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By removing a wall, designer Marcie Blough opened up space for her kitchen and linked the dining area to it. Now, she and her family use the early 1960s Danish modern table and chairs every day.
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Blough and Dawkins collect cuckoo clocks; the orange and the brown clocks are from Germany, while Blough found the pink one at Tinker and Co. in Richmond.
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The spokes of the Nelson spindle clock from Design Within Reach (left) on the dining room wall echo the spokes of the room’s 1960s Sputnik chandelier (right).
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Blough used long, horizontal glass tile. The Singgih Kartono clock is a contemporary take on mid-century design.
Imagine that your flair for designing residential interiors has earned you a reputation that extends far beyond Richmond's borders. Your spouse is a professional photographer who knows exactly how to capture the sleek simplicity of modern design. Already impressive as individuals, together you're a design powerhouse with a mission, nay, a duty to turn your own home into a masterpiece.
That's a lot of pressure. Luckily, Marcie Blough of BluMarc and her photographer husband, Kip Dawkins (both regular contributors to R•Home), were up to the challenge. Since 2008, the couple has almost completely remade their 1950s brick Colonial, inside and out, into a showcase of combined talents.
The room at the top of their lengthy priority list was, without question, the kitchen. Blough sums up its original design flaw in a single horrified sentence: "There was one drawer." Even if they could tolerate the milkshake-pink color scheme and claustrophobia-inducing layout, for a family who loves to cook and eat together, a one-drawer kitchen just wouldn't do.
A wall that separated the kitchen from the dining room was instantly scheduled for removal, and that bold stroke made an immediate difference. "Nobody had been using the dining room because it was its own separate place," said Blough. Instead, she transformed it into an inviting, open area where she and her busy family can take advantage of their valuable time together while they prepare meals.
Once her dream kitchen's framework was in place, Marcie was ready to let the rest of her vision unfold.But first, she had to tackle the problem many designers face when working on their own homes. "With clients, I'm the mediator between husband and wife, and I incorporate both of their styles," she says. "Now I had to bring those arguments into my own home!" Fortunately, she was able to play her husband Kip's mid-century leanings off of her own love of modern design to create a fresh, contemporary take on a vintage Palm Springs feel.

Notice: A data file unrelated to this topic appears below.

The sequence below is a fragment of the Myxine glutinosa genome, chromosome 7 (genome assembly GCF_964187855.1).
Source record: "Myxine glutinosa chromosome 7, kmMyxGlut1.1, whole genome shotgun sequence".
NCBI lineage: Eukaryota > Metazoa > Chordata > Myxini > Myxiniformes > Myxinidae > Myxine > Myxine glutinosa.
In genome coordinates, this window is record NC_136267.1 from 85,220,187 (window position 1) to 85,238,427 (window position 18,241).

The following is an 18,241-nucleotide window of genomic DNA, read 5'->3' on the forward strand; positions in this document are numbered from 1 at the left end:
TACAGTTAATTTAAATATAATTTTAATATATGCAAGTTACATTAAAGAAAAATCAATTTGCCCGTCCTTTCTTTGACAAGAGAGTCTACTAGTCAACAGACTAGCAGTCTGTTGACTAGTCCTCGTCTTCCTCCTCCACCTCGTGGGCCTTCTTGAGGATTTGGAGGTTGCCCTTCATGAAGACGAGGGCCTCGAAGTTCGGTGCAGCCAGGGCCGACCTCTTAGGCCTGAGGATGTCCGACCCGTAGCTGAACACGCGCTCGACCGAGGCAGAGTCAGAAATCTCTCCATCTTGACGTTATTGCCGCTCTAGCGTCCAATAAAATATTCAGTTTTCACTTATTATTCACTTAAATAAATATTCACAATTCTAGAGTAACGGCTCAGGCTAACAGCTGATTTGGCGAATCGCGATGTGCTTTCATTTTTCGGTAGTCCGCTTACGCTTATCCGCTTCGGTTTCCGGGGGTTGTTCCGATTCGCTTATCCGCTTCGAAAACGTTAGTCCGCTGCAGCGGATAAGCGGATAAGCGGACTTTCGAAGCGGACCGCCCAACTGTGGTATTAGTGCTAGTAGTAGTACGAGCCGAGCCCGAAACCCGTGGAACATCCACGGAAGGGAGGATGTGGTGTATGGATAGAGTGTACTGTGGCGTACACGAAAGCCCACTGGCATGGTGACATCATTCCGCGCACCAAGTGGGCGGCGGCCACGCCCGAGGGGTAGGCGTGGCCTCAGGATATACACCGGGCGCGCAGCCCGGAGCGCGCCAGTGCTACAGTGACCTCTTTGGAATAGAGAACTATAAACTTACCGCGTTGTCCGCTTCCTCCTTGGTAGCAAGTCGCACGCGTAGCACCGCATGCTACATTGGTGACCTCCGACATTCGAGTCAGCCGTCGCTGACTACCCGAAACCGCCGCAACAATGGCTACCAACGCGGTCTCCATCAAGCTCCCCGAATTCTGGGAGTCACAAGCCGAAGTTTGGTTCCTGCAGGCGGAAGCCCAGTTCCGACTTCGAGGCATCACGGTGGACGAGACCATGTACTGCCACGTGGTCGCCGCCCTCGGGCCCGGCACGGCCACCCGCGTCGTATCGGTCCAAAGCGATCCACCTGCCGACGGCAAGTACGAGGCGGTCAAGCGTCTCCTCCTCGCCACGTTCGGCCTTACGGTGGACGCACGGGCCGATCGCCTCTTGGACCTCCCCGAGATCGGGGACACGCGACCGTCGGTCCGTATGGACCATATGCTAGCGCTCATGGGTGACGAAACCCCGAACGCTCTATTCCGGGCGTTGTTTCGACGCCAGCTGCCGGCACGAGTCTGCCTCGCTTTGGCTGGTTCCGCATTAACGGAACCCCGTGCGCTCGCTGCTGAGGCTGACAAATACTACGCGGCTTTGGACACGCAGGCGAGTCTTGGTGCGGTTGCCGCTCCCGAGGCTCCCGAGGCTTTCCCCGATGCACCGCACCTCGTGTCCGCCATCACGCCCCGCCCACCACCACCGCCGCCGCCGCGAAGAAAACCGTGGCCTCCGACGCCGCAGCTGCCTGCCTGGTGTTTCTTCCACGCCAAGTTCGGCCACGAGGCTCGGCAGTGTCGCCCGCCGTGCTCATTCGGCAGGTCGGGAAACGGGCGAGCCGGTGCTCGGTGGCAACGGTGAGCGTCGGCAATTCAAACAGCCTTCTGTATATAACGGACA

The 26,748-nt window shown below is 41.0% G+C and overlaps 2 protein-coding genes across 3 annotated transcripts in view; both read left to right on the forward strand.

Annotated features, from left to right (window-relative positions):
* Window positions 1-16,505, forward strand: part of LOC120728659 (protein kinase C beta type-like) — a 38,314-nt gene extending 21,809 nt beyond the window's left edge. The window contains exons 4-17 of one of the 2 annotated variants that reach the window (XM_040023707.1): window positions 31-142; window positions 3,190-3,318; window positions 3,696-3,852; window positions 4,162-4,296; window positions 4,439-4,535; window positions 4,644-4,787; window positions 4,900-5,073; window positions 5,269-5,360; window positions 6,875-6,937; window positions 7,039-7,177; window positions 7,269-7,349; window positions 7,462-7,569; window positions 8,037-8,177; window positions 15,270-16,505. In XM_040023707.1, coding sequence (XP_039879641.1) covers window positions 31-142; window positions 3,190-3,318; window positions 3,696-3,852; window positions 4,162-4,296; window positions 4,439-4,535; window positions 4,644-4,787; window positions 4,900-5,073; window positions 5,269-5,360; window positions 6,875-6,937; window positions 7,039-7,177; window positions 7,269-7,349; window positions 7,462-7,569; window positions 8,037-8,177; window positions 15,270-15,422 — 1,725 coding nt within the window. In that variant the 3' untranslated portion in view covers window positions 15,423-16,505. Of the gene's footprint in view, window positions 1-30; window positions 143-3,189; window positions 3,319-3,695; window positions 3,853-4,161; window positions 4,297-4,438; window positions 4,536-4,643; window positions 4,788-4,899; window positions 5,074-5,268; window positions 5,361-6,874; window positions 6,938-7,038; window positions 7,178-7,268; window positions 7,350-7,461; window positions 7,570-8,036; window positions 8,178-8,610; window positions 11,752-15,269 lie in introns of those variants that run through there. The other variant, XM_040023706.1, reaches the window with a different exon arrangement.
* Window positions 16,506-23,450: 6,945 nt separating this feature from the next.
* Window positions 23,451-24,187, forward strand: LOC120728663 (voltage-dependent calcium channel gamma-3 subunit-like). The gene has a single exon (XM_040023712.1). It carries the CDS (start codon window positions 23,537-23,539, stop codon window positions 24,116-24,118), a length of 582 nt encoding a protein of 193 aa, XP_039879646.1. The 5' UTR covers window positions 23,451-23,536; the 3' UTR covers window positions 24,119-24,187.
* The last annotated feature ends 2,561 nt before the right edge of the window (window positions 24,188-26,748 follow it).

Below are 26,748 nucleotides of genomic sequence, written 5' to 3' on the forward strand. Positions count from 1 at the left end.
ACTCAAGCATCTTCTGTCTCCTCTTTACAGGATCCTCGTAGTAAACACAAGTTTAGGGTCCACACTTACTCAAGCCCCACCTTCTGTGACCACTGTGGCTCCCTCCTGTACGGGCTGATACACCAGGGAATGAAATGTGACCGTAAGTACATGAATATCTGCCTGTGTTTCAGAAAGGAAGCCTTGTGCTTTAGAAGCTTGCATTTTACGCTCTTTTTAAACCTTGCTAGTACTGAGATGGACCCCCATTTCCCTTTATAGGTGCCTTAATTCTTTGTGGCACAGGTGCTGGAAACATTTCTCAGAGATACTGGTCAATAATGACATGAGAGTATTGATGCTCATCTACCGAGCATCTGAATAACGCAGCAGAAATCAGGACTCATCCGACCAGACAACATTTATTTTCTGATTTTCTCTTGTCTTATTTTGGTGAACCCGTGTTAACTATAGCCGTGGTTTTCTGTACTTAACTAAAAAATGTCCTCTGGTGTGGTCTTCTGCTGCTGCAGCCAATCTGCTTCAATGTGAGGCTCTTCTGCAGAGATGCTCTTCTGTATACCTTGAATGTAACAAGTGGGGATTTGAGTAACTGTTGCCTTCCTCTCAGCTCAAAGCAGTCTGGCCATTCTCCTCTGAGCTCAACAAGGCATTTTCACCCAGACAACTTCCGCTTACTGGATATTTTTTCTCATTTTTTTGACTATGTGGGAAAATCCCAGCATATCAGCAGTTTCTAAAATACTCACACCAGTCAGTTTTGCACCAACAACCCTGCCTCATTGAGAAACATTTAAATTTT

"It's all about finding the balance," she says, and that same philosophy is evident throughout the simple lines and rich tones of the revamped kitchen. Her habit of blending warm and cool comes through in the natural cherry cabinets that complement the watery palette of the striking glass tile backsplash. Though the backsplash is the most often remarked-upon aspect of her home by visiting clients, Marcie rarely repeats a tile pattern, preferring instead to bring out each project's individuality. "I just like each kitchen to have its own look," she explains.
A PaperStone countertop made of compressed paper and resin, and able to change its appearance over time (depending upon how it's cared for) continues the kitchen's theme of natural colors. Providing a splash of brightness that seems to bring in the beauty of the outdoors, Blough's handmade organic cotton valance frames the window with a cheerful Mod Green Pod print that complements the orange tones of the cabinets.
And that one horrifying drawer? Nowadays it's only a shudder-inducing memory. Copious drawers and cabinets house all of the couple's cooking implements, making it easy for them to whip up their favorite, a fresh Mexican dinner. With an iPad resting securely on a flip-down mount from the bottom of a cabinet, they can explore new recipes as Dawkins' 10-year-old son, Miles, waits for samples at the custom bar. Miles is even able to heat up leftovers on his own without fear of spilling them on either himself or the gray porcelain tile floor, thanks to an under-counter placement for the microwave oven.
With a salsa-stocked kitchen as their home base, Blough and Dawkins began to tackle the rest of the house, adding the unique touches that would make it a comfortable place to live and work — as well as a jaw-dropping showroom for BluMarc. "We still have plans, though," Marcie says about the home she will always consider a work-in-progress. But in the meantime, "it's just really nice to like where you live."